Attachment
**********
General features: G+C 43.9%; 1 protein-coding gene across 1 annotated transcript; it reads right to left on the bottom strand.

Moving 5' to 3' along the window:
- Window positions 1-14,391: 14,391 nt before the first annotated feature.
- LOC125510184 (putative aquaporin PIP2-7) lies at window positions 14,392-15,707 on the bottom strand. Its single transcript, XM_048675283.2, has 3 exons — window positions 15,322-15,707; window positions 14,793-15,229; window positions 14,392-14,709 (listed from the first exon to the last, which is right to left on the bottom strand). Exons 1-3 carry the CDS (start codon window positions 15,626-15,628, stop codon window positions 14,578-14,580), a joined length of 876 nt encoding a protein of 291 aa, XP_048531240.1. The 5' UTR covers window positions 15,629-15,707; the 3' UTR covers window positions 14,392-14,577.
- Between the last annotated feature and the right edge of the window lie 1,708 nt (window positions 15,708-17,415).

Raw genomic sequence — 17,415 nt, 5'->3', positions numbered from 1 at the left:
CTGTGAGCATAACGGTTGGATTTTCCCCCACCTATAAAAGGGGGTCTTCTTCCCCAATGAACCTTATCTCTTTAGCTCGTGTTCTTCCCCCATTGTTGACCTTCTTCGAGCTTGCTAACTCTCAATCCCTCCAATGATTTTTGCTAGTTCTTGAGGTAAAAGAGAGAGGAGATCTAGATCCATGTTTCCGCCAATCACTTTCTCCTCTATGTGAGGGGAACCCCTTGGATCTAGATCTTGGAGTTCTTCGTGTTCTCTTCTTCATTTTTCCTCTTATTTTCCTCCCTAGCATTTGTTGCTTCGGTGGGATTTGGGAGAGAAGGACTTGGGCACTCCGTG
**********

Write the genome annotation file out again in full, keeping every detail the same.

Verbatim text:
General features: G+C 43.9%; 1 protein-coding gene across 1 annotated transcript; it reads right to left on the bottom strand.

Moving 5' to 3' along the window:
- Window positions 1-14,391: 14,391 nt before the first annotated feature.
- LOC125510184 (putative aquaporin PIP2-7) lies at window positions 14,392-15,707 on the bottom strand. Its single transcript, XM_048675283.2, has 3 exons — window positions 15,322-15,707; window positions 14,793-15,229; window positions 14,392-14,709 (listed from the first exon to the last, which is right to left on the bottom strand). Exons 1-3 carry the CDS (start codon window positions 15,626-15,628, stop codon window positions 14,578-14,580), a joined length of 876 nt encoding a protein of 291 aa, XP_048531240.1. The 5' UTR covers window positions 15,629-15,707; the 3' UTR covers window positions 14,392-14,577.
- Between the last annotated feature and the right edge of the window lie 1,708 nt (window positions 15,708-17,415).

Raw genomic sequence — 17,415 nt, 5'->3', positions numbered from 1 at the left:
CTGTGAGCATAACGGTTGGATTTTCCCCCACCTATAAAAGGGGGTCTTCTTCCCCAATGAACCTTATCTCTTTAGCTCGTGTTCTTCCCCCATTGTTGACCTTCTTCGAGCTTGCTAACTCTCAATCCCTCCAATGATTTTTGCTAGTTCTTGAGGTAAAAGAGAGAGGAGATCTAGATCCATGTTTCCGCCAATCACTTTCTCCTCTATGTGAGGGGAACCCCTTGGATCTAGATCTTGGAGTTCTTCGTGTTCTCTTCTTCATTTTTCCTCTTATTTTCCTCCCTAGCATTTGTTGCTTCGGTGGGATTTGGGAGAGAAGGACTTGGGCACTCCGTG